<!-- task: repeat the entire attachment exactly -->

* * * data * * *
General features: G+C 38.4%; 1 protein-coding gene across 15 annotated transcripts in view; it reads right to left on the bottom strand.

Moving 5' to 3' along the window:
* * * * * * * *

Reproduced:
General features: G+C 38.4%; 1 protein-coding gene across 15 annotated transcripts in view; it reads right to left on the bottom strand.

Moving 5' to 3' along the window: